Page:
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Magneto’s star

Supernovas are mind-boggling. But supernovas are not all the same. For example, magnetars.

Like other neutron stars, magnetars are around 20 kilometres (12 mi) in diameter and have a mass 2–3 times that of the Sun. The density of the interior of a magnetar is such that a thimble full of its substance would have a mass of over 100 million tons.

The magnetic field of a magnetar would be lethal even at a distance of 1000 km due to the strong magnetic field distorting the electron clouds of the subject’s constituent atoms, rendering the chemistry of life impossible. [The “How the Universe Works” episode about supernovas that I watched today on TV said that “it would suck the iron out of your blood.”] At a distance of halfway from earth to the moon, a magnetar could strip information from the magnetic stripes of all credit cards on Earth. As of 2010, they are the most powerful magnetic objects detected throughout the universe.

It is estimated that about one in ten supernova explosions results in a magnetar rather than a more standard neutron star or pulsar.

5 thoughts on “Magneto’s star

  1. This seminar discusses the life cycle of black holes:

    Alan Weinstein, Professor of Physics (Physics, Mathematics and Astronomy)


    Black holes are the sites of the strongest gravitational fields in the universe. In pairs, they orbit each other, and the rapidly changing gravity produces vibrations of space itself, which travel to us as gravitational waves. As the pair loses all of its orbital energy, the two black holes merge into one, emitting an incredible burst of gravitational waves. LIGO (the Laser Interferometer Gravitational-Wave Observatory), operated by Caltech and MIT, have designed, built, and operated two huge detectors that can now “hear” these vibrations from the warped parts of the universe. Come listen! — Caltech | Alumni Reunion Weekend 2017 (80th Annual Seminar Day) Program

  2. This August 2, 2017, article “Rebel Supernova Formed in ‘Heavy Metal’ Galaxy” discusses research on superluminous supernovas.

    The researchers also investigated what makes SN 2017egm so bright. They concluded that the supernova may be powered by a rapidly spinning dead star called a magnetar. Such ultradense, spinning neutron stars created by supernovas could continue to generate magnetic power that would heat up the expanding gas left over from the supernova.

  3. Today (October 25, 2017), this article “Magnetic Fields Are the Unsung Workhorses of Astrophysics” caught my attention. It reminded me of how the Voyager space probes monitored magnetic fields in order to mark interstellar space.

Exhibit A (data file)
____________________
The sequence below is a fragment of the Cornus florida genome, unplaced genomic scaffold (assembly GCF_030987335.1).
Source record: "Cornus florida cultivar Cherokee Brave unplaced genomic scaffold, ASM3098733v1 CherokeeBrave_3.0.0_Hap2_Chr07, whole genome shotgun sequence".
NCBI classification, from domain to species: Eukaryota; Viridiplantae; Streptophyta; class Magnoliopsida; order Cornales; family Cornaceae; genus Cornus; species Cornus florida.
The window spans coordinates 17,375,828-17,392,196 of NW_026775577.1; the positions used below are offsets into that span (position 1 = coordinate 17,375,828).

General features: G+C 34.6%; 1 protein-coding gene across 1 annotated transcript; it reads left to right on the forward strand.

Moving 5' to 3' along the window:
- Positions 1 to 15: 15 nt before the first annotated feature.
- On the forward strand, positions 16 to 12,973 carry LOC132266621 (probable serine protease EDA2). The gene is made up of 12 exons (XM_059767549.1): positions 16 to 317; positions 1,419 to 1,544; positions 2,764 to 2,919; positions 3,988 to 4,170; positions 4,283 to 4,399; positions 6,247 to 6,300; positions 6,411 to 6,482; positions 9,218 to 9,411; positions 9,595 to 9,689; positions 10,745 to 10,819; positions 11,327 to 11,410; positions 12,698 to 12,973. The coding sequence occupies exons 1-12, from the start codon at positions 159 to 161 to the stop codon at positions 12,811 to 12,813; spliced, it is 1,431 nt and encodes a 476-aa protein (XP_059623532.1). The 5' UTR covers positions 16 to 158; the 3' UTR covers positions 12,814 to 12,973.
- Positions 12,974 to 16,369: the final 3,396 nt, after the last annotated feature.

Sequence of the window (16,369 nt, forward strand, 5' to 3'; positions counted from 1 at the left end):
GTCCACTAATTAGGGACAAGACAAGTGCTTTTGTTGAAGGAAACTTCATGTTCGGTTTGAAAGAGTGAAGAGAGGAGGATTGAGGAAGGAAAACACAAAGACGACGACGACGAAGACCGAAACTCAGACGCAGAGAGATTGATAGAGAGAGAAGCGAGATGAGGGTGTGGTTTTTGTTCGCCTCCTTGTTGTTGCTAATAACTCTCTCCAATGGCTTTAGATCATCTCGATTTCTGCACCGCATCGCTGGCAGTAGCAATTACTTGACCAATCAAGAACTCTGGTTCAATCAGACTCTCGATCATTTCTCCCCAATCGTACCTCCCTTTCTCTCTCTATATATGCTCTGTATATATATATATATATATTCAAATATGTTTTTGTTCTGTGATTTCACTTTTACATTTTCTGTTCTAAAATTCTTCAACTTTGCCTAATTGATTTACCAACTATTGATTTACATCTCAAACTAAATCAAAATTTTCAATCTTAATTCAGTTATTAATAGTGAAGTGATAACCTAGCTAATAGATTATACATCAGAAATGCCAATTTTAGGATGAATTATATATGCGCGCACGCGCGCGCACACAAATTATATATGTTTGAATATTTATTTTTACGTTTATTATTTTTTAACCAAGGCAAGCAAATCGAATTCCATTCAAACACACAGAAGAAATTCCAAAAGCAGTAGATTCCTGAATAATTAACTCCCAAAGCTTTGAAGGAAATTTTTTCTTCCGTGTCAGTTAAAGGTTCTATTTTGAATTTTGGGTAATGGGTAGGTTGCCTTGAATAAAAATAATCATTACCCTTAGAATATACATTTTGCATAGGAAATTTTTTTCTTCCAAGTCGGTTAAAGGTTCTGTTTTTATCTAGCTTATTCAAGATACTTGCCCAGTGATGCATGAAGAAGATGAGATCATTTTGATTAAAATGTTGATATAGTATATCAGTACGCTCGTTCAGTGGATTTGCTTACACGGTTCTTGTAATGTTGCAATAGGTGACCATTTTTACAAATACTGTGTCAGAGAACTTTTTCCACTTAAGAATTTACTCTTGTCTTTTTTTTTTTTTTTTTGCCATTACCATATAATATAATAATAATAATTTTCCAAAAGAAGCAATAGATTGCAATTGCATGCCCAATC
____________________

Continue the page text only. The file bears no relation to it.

Galaxy clusters’ magnetic fields are particularly intriguing. For one, they completely fill up the volume of their host cluster. For those keeping score, that’s somewhere around 10^20 cubic light-years of nearly empty space. Despite their gargantuan size, those enormous magnetic fields are not perfectly smooth. They’re tangled and bent on the scale of tens of thousands of light-years. That means that, if you had a sufficiently sensitive compass, you could follow a single magnetic-field line for about the width of a galaxy before it would branch off into a new direction.

    … The answer might lie in the dynamos themselves, particularly the ones around supermassive black holes. These monstrous engines power active galactic nuclei. We see the intense radiation jetting away from these objects, and we know those jets are highly magnetized. Is it enough to completely fill up the enormous volume of galaxy clusters?

  4. > “Researchers theorize origins of magnetars, the strongest magnets in the universe” by Heidelberg University (October 9, 2019)

    How do some neutron stars become the strongest magnets in the universe? A German-British team of astrophysicists has found a possible answer to the question of how magnetars form. They used large computer simulations to demonstrate how the merger of two stars creates strong magnetic fields. If such stars explode in supernovae, magnetars can result. Scientists from Heidelberg University, the Max Planck Society, the Heidelberg Institute for Theoretical Studies, and the University of Oxford were involved in the research. The results were published in Nature.

  5. Compare the strength of a magnetar’s field to that of the best man-made accelerator > > “Fermilab achieves world-record field strength for accelerator magnet” by Leah Hesla, Fermi National Accelerator Laboratory (September 9, 2019)

    Scientists at the Department of Energy’s Fermilab have announced that they achieved the highest magnetic field strength ever recorded for an accelerator steering magnet, setting a world record of 14.1 teslas, with the magnet cooled to 4.5 kelvins or minus 450 degrees Fahrenheit. The previous record of 13.8 teslas, achieved at the same temperature, was held for 11 years by Lawrence Berkeley National Laboratory.

    That’s more than a thousand times stronger magnet than the refrigerator magnet that’s holding your grocery list to your refrigerator.

    The project is supported by the Department of Energy Office of Science. It is a key part of the U.S. Magnet Development Program, which includes Fermilab, Brookhaven National Laboratory, Lawrence Berkeley National Laboratory and the National High Magnetic Field Laboratory.

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